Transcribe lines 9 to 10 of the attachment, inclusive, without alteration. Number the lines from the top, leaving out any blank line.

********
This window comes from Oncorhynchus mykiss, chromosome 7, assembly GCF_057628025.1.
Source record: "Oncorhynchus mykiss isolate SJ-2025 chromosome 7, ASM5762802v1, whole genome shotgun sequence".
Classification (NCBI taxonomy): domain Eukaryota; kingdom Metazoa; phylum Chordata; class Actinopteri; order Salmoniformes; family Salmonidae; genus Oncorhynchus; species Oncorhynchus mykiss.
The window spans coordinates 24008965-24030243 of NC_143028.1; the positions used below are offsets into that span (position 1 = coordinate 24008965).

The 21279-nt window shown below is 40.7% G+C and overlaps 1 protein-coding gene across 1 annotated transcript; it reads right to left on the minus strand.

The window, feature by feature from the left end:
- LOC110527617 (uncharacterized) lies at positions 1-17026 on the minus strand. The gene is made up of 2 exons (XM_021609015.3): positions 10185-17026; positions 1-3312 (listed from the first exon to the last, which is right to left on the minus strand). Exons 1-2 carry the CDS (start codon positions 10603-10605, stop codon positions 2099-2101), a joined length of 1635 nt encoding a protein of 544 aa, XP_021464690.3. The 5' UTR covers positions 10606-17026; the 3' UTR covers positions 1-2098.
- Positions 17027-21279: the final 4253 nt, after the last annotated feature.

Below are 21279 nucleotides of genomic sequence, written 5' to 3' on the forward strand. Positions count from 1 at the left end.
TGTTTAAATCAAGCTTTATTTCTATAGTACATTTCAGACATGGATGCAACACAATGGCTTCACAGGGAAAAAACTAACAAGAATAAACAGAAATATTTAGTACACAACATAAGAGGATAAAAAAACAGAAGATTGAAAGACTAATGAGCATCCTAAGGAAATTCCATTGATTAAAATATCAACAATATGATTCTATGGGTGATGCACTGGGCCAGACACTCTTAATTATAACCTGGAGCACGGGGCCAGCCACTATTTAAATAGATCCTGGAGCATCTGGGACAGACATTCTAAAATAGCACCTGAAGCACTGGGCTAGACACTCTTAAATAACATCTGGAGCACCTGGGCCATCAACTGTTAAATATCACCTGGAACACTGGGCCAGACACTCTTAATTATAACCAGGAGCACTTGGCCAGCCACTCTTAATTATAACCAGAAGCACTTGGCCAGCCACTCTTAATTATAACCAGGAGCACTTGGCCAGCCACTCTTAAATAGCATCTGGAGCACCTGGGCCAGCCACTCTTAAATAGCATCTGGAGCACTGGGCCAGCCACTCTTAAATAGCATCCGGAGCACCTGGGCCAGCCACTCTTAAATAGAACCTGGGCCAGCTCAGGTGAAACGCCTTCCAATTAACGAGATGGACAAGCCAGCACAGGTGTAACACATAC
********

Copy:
Below are 21279 nucleotides of genomic sequence, written 5' to 3' on the forward strand. Positions count from 1 at the left end.
TGTTTAAATCAAGCTTTATTTCTATAGTACATTTCAGACATGGATGCAACACAATGGCTTCACAGGGAAAAAACTAACAAGAATAAACAGAAATATTTAGTACACAACATAAGAGGATAAAAAAACAGAAGATTGAAAGACTAATGAGCATCCTAAGGAAATTCCATTGATTAAAATATCAACAATATGATTCTATGGGTGATGCACTGGGCCAGACACTCTTAATTATAACCTGGAGCACGGGGCCAGCCACTATTTAAATAGATCCTGGAGCATCTGGGACAGACATTCTAAAATAGCACCTGAAGCACTGGGCTAGACACTCTTAAATAACATCTGGAGCACCTGGGCCATCAACTGTTAAATATCACCTGGAACACTGGGCCAGACACTCTTAATTATAACCAGGAGCACTTGGCCAGCCACTCTTAATTATAACCAGAAGCACTTGGCCAGCCACTCTTAATTATAACCAGGAGCACTTGGCCAGCCACTCTTAAATAGCATCTGGAGCACCTGGGCCAGCCACTCTTAAATAGCATCTGGAGCACTGGGCCAGCCACTCTTAAATAGCATCCGGAGCACCTGGGCCAGCCACTCTTAAATAGAACCTGGGCCAGCTCAGGTGAAACGCCTTCCAATTAACGAGATGGACAAGCCAGCACAGGTGTAACACATAC